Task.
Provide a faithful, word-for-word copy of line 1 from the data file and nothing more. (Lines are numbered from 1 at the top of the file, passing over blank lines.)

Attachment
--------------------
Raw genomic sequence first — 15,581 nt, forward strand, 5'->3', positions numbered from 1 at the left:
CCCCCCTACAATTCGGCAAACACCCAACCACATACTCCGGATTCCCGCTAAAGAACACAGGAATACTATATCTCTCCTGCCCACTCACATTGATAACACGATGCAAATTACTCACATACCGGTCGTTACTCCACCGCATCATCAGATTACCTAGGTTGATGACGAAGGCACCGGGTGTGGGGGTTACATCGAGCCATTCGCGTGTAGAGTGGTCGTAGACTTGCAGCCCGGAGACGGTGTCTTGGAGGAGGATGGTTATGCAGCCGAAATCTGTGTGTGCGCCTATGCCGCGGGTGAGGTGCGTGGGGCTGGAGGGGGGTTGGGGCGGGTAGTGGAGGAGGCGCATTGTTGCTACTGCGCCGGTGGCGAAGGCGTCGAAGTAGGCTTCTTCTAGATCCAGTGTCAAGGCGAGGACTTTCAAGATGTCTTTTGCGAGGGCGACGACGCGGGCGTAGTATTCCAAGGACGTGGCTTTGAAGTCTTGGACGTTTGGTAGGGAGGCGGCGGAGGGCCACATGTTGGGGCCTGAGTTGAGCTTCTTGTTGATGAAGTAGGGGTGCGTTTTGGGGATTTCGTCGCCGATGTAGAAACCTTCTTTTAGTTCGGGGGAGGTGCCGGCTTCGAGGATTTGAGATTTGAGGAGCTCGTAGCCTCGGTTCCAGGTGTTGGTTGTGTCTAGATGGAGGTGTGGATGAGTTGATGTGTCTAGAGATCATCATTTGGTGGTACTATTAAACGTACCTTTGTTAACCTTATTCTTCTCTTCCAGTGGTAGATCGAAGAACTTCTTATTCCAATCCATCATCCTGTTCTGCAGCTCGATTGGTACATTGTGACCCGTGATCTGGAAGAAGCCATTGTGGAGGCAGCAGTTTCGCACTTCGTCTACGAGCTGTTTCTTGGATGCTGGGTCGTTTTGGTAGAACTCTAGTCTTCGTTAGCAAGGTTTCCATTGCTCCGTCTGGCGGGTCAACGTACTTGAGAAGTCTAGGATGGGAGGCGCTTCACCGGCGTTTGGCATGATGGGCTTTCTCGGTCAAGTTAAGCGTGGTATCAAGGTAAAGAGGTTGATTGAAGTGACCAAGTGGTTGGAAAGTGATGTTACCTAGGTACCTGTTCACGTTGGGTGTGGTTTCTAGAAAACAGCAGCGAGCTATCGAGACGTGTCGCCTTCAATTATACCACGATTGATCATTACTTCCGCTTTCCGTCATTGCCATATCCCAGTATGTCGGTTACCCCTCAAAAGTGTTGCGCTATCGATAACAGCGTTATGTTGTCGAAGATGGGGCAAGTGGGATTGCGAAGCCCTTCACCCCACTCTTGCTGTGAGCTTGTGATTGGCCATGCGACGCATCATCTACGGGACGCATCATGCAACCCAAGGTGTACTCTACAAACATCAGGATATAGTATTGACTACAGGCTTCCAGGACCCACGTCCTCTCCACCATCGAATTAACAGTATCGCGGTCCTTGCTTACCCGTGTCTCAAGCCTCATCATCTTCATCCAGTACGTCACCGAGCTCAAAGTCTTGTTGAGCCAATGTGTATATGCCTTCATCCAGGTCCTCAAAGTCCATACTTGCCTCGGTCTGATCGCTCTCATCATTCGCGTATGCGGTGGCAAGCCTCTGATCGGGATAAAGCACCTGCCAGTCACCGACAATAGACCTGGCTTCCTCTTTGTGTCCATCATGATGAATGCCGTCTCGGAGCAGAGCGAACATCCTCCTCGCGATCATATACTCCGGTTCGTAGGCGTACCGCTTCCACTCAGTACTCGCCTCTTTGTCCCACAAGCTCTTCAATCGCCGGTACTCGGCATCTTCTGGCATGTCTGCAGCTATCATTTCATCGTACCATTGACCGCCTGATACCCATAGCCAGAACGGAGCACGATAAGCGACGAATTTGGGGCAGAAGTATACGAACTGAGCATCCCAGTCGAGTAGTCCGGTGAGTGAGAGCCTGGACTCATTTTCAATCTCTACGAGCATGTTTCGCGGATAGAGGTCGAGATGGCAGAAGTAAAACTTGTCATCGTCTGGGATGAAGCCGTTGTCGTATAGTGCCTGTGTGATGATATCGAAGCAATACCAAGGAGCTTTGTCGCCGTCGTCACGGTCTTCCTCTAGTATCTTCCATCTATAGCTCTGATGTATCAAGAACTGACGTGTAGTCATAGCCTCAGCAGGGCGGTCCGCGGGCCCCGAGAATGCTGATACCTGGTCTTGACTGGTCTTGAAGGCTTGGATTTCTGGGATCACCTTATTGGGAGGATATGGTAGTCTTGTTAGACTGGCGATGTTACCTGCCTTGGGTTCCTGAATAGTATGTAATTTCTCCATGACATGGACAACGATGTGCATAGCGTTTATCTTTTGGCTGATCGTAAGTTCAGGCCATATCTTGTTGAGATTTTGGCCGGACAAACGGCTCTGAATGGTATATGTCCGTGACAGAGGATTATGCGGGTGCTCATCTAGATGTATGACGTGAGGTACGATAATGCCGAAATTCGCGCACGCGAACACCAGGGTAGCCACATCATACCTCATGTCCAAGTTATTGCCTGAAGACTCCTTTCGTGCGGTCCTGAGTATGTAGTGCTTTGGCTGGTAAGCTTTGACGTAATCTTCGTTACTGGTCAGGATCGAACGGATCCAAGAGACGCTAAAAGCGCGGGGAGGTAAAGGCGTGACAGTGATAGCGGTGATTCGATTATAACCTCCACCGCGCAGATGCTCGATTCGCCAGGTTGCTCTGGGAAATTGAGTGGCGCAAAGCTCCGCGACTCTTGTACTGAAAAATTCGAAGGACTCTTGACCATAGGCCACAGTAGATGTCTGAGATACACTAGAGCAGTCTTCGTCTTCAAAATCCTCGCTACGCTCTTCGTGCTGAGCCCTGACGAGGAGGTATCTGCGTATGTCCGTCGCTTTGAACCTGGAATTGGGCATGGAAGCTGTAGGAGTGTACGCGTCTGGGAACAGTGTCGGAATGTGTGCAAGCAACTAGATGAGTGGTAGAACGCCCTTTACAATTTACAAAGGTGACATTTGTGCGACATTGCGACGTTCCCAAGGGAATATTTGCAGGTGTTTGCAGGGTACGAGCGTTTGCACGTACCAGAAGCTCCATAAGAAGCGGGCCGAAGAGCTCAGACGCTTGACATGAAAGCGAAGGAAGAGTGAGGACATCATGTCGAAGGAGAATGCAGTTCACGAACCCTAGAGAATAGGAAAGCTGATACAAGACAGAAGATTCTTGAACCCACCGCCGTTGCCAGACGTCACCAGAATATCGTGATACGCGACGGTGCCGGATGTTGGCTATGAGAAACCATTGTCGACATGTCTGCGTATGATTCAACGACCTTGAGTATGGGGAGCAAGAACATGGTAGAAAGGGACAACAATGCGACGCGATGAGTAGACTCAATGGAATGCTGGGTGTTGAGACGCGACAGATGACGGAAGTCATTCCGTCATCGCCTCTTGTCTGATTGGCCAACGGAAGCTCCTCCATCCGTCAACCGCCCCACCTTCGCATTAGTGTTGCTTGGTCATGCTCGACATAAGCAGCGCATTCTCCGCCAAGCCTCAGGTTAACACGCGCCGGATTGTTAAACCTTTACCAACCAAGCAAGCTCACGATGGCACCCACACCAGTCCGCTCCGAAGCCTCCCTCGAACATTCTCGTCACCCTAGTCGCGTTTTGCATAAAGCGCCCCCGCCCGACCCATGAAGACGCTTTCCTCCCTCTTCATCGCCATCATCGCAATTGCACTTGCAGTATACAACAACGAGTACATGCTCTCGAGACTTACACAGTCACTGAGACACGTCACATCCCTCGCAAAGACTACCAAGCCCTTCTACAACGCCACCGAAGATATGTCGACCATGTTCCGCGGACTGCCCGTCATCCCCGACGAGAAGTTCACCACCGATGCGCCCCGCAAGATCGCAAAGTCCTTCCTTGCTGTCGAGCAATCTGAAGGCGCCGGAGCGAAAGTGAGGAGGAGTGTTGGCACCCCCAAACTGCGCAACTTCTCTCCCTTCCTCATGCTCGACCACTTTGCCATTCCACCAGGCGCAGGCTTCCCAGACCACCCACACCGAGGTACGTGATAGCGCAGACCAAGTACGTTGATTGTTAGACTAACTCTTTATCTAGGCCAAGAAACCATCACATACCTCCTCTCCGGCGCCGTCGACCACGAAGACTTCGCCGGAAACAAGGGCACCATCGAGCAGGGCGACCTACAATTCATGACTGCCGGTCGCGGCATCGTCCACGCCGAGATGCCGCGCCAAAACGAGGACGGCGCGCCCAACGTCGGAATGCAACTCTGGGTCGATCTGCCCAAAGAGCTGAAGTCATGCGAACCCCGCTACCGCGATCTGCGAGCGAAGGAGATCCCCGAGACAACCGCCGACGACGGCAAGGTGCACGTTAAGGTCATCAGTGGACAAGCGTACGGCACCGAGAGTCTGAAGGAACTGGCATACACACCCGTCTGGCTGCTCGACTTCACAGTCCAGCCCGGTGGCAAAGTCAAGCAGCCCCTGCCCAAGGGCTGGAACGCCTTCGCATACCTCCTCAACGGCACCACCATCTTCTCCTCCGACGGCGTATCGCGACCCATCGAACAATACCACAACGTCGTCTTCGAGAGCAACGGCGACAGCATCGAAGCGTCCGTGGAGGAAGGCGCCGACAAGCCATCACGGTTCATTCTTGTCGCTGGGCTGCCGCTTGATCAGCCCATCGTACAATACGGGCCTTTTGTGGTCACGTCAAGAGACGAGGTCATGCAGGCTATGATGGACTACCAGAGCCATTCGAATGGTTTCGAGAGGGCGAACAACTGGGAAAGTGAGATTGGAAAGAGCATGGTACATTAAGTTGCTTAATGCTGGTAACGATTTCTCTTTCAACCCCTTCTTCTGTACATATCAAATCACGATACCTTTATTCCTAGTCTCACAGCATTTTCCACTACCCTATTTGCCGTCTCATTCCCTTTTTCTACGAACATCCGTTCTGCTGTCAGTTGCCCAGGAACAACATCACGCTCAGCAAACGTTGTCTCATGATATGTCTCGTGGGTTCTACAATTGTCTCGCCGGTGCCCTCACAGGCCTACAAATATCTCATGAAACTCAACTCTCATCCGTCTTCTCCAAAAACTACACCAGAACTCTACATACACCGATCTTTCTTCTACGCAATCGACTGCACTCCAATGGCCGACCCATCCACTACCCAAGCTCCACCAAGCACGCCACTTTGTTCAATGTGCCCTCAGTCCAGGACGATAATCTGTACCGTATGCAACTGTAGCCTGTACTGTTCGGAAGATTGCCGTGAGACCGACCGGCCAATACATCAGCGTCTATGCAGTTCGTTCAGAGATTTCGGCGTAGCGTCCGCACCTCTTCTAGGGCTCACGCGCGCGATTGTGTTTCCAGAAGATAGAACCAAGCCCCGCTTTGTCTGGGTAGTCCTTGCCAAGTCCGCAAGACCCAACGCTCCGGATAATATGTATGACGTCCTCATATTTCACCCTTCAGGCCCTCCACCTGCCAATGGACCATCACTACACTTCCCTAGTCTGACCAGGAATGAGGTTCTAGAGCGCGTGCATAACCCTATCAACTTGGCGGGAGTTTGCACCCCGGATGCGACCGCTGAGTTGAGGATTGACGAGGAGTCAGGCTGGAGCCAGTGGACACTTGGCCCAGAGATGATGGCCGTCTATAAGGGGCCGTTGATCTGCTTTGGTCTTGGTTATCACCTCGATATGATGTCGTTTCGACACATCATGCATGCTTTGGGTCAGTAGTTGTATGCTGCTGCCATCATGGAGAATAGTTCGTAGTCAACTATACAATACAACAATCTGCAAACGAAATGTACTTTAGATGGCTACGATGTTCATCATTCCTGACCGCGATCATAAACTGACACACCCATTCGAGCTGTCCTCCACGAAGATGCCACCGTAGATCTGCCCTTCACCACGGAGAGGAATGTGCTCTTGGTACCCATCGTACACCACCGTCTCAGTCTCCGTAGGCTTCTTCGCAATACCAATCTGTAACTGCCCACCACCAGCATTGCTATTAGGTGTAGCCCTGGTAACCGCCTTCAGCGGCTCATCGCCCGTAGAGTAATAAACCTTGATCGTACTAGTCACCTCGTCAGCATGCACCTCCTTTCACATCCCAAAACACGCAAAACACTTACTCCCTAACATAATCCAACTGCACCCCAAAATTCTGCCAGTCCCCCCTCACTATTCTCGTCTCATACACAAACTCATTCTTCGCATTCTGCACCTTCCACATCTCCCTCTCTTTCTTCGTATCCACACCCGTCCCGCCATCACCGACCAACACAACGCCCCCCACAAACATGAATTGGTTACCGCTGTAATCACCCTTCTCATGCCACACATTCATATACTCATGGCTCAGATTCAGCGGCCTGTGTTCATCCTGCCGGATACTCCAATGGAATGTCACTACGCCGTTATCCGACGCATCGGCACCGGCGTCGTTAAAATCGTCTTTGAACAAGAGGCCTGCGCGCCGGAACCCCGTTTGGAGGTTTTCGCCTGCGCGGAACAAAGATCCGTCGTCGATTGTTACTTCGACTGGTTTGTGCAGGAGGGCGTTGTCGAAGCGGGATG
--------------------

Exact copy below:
Raw genomic sequence first — 15,581 nt, forward strand, 5'->3', positions numbered from 1 at the left: